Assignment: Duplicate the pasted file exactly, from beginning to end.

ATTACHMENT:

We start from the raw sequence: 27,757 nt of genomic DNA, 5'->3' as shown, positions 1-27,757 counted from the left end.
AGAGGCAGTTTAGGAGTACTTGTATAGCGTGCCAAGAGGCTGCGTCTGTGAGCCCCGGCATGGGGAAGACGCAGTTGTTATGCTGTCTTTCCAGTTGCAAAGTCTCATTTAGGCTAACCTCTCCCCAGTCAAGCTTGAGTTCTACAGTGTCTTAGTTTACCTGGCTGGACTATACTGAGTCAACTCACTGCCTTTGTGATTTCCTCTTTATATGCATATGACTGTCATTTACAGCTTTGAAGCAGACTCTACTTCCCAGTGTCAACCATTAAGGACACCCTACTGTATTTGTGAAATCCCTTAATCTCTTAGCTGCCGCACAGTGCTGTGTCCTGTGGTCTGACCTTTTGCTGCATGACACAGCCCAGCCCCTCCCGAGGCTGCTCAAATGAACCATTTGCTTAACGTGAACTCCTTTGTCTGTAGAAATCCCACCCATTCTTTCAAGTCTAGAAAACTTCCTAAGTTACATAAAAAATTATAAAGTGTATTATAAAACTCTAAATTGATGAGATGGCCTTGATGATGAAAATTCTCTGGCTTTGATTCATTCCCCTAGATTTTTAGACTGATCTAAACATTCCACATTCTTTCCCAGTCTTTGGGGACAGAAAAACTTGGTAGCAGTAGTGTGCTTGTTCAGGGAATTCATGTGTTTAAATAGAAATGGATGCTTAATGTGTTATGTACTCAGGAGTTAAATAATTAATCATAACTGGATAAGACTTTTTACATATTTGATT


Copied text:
We start from the raw sequence: 27,757 nt of genomic DNA, 5'->3' as shown, positions 1-27,757 counted from the left end.
AGAGGCAGTTTAGGAGTACTTGTATAGCGTGCCAAGAGGCTGCGTCTGTGAGCCCCGGCATGGGGAAGACGCAGTTGTTATGCTGTCTTTCCAGTTGCAAAGTCTCATTTAGGCTAACCTCTCCCCAGTCAAGCTTGAGTTCTACAGTGTCTTAGTTTACCTGGCTGGACTATACTGAGTCAACTCACTGCCTTTGTGATTTCCTCTTTATATGCATATGACTGTCATTTACAGCTTTGAAGCAGACTCTACTTCCCAGTGTCAACCATTAAGGACACCCTACTGTATTTGTGAAATCCCTTAATCTCTTAGCTGCCGCACAGTGCTGTGTCCTGTGGTCTGACCTTTTGCTGCATGACACAGCCCAGCCCCTCCCGAGGCTGCTCAAATGAACCATTTGCTTAACGTGAACTCCTTTGTCTGTAGAAATCCCACCCATTCTTTCAAGTCTAGAAAACTTCCTAAGTTACATAAAAAATTATAAAGTGTATTATAAAACTCTAAATTGATGAGATGGCCTTGATGATGAAAATTCTCTGGCTTTGATTCATTCCCCTAGATTTTTAGACTGATCTAAACATTCCACATTCTTTCCCAGTCTTTGGGGACAGAAAAACTTGGTAGCAGTAGTGTGCTTGTTCAGGGAATTCATGTGTTTAAATAGAAATGGATGCTTAATGTGTTATGTACTCAGGAGTTAAATAATTAATCATAACTGGATAAGACTTTTTACATATTTGATT